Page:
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Saturday, 22 July 2017

Wisconsin author says poignant memoir was fake: 'I'm sorry'

The memoir includes descriptions of how a 2014 motorcycle accident left him in a coma with a dozen broken bones

AP , Wednesday 5 Jul 2017
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A La Crosse author has acknowledged he falsified most of the claims in his self-published memoir.

Tristan Szente's memoir, "Becoming Me ... Again: A True Story," includes descriptions of how a 2014 motorcycle accident left him in a coma with a dozen broken bones, a concussion and second-degree burns.

He wrote that a doctor told him when he woke from his coma that the authorities were trying to find the person who hit him and two police officers interviewed him.

He also described how he defeated a rare brain virus that doctors said would kill him.

The La Crosse Tribune reported (http://bit.ly/2tEsS7n ) Friday that police have no record of an accident involving Szente and have no record of any contact with him in 2014 or the surrounding years. No one called 911 on the day of the crash to report it and ambulance records show no crash victim was transported to a hospital.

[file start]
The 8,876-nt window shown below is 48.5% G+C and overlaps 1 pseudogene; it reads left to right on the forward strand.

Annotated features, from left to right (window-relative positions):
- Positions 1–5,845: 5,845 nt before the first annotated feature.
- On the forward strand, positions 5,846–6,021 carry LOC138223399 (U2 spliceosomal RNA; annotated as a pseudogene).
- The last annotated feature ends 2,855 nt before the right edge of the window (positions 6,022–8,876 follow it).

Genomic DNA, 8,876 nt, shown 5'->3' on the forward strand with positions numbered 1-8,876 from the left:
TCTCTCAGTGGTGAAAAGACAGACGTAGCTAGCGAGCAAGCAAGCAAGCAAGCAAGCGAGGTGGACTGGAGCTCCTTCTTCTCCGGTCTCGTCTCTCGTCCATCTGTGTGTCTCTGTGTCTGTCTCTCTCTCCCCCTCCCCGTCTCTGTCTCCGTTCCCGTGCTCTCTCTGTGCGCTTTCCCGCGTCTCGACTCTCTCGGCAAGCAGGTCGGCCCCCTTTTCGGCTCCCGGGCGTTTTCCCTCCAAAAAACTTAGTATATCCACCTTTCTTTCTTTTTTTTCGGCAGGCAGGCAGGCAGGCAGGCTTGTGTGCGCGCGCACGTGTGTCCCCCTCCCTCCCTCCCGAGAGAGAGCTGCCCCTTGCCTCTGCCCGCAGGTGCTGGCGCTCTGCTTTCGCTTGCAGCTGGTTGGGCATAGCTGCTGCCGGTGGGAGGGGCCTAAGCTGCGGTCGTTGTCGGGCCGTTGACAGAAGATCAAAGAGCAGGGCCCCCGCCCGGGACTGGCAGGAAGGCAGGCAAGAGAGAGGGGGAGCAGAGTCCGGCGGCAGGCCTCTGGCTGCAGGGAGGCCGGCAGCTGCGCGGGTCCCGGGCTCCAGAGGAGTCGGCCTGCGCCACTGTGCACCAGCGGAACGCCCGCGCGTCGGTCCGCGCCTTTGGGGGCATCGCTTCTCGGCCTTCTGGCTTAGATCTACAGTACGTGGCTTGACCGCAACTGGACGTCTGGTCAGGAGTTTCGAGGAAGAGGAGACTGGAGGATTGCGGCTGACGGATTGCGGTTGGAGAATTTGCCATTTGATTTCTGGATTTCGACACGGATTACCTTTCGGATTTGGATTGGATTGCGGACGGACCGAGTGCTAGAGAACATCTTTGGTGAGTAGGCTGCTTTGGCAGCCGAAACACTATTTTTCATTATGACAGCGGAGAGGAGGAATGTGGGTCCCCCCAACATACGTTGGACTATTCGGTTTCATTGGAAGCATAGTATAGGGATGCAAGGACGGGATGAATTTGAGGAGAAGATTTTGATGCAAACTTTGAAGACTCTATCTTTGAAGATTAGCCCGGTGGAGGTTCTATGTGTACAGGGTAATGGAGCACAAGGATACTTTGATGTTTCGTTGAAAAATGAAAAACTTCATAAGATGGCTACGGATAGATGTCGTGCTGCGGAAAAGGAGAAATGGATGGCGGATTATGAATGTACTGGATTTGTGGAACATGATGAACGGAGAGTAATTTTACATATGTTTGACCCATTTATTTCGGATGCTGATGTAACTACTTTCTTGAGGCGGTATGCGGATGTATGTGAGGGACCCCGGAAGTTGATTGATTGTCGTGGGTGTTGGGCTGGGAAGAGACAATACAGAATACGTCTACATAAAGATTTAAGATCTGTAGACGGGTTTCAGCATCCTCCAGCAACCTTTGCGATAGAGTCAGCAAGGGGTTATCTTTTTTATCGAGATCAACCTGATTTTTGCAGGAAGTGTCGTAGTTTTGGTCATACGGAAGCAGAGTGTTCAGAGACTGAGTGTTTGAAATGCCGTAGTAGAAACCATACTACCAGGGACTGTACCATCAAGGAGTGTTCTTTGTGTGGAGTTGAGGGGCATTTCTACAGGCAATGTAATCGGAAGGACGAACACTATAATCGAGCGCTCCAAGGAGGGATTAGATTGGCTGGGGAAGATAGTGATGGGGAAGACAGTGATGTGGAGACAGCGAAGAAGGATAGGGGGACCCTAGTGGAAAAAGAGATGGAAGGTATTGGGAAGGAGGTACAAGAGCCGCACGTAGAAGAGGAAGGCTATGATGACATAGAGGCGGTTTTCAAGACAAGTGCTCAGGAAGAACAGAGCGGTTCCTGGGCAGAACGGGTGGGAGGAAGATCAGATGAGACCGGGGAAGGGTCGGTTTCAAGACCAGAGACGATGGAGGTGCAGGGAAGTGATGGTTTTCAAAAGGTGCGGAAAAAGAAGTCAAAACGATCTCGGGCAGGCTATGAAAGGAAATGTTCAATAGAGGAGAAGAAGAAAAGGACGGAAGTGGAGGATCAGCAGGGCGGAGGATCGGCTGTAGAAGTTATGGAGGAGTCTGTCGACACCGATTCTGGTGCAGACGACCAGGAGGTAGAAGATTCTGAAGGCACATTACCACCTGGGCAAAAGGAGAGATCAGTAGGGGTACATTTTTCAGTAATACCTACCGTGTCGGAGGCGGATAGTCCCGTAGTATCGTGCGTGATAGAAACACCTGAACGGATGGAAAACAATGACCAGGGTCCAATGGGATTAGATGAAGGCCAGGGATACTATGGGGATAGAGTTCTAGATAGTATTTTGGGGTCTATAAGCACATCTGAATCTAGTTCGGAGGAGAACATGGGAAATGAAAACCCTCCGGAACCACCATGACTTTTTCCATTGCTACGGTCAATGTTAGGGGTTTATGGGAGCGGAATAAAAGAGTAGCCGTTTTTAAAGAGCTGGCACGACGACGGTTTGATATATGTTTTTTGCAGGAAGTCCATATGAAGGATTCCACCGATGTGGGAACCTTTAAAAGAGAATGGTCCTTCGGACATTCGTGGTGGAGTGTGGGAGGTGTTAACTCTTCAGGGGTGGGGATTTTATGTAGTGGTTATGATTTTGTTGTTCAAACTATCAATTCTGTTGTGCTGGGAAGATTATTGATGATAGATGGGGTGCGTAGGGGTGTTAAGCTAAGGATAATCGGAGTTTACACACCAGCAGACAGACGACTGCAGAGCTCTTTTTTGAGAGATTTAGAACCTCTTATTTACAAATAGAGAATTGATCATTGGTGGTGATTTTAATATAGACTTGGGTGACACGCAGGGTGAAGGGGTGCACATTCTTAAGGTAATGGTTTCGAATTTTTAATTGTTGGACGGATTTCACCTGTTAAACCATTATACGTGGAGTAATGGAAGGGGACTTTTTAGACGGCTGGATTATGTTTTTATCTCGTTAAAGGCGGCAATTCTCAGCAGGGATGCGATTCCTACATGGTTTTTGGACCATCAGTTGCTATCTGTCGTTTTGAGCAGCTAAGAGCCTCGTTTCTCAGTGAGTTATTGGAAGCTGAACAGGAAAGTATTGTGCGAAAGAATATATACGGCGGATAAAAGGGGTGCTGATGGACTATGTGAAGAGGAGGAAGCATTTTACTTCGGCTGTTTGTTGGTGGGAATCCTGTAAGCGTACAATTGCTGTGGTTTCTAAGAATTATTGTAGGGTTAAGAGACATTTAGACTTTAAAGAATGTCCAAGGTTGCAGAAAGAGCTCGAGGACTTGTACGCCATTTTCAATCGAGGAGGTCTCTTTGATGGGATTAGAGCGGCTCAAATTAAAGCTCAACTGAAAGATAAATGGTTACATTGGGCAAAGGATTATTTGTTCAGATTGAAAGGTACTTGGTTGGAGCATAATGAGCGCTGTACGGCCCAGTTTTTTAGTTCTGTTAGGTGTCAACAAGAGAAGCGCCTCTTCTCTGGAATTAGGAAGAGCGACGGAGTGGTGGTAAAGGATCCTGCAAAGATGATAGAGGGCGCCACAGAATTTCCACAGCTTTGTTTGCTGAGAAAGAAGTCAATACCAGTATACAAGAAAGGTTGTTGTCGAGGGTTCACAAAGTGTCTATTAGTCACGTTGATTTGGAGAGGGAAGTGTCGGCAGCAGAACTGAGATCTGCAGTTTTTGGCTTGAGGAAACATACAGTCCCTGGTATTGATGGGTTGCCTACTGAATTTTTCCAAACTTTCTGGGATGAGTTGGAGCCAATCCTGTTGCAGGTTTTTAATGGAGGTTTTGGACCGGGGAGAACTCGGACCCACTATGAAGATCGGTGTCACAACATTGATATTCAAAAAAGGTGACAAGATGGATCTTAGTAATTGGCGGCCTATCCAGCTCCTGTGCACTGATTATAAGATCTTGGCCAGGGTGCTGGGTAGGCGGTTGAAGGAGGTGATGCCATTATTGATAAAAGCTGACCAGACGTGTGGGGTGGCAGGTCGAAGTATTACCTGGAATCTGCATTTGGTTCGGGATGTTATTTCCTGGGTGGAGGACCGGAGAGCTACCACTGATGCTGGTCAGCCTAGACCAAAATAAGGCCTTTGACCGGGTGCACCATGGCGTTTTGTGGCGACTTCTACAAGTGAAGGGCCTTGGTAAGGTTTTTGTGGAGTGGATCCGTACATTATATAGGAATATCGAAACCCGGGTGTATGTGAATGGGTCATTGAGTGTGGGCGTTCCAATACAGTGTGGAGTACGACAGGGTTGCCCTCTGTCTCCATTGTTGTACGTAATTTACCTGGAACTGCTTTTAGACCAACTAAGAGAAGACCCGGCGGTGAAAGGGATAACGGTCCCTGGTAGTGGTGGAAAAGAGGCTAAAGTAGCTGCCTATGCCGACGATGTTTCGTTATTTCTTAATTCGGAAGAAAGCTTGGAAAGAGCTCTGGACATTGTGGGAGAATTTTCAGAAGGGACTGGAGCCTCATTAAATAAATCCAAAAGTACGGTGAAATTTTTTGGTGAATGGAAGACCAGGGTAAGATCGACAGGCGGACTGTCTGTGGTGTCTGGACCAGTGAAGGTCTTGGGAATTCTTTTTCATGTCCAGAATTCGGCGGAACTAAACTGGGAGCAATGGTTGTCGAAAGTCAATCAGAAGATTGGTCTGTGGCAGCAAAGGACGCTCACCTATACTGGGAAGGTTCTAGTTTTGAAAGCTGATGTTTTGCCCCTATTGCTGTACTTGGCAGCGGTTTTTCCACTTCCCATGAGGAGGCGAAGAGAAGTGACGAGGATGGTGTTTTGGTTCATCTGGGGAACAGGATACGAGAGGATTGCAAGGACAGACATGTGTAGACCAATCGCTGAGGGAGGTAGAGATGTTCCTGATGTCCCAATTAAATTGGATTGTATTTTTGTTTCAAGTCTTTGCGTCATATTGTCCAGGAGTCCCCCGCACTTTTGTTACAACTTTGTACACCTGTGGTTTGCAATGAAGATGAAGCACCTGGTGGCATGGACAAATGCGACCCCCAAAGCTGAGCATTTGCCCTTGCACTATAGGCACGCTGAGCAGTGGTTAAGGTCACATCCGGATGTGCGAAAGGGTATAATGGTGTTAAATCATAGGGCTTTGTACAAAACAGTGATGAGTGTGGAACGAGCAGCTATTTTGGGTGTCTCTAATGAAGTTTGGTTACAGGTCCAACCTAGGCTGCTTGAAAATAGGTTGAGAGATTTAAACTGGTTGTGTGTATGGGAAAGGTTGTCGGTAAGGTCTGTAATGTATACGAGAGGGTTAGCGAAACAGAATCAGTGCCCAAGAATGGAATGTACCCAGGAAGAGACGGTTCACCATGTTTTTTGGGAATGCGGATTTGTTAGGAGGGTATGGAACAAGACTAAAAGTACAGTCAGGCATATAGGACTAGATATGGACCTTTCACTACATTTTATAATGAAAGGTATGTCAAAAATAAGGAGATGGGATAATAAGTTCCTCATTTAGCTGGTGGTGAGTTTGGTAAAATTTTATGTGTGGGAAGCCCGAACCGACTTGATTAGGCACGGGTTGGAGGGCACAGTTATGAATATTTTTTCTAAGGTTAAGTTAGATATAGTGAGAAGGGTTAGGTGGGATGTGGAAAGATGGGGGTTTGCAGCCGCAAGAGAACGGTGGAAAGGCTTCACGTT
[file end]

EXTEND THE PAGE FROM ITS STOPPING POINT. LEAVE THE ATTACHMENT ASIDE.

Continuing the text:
Szente told the newspaper he was involved in a motorcycle crash in 2014 or 2015 but didn't report it and sought medical help days later for a concussion, burns and cuts. He declined to release his medical records but acknowledged that the hospital scene he described never took place.

He also told the newspaper he was never diagnosed with a brain virus.

"I wanted to write something positive. I foolishly and wrongfully let it get out of hand," he said. "I just kept writing. I'm sorry. I should never have done it."

Szente self-published his book through Rosedog Books and it was previously priced between $9 to $10 on Amazon.com, though it was not immediately known how many he sold. He broke his contract in April and chose to remove the book from print, saying he wanted to make substantial changes and re-publish later, Rosedog Books spokesman Michael Knapp told the Tribune.

A message seeking comment was left with Rosedog Books by The Associated Press on Monday.

Szente said he removed the book from publication because it was becoming a distraction but later added the falsifications could also be a reason for ending publication.

Oprah Winfrey threw author James Frey out of her book club in 2006 after he acknowledged fabricating parts of his memoir "A Million Little Pieces."

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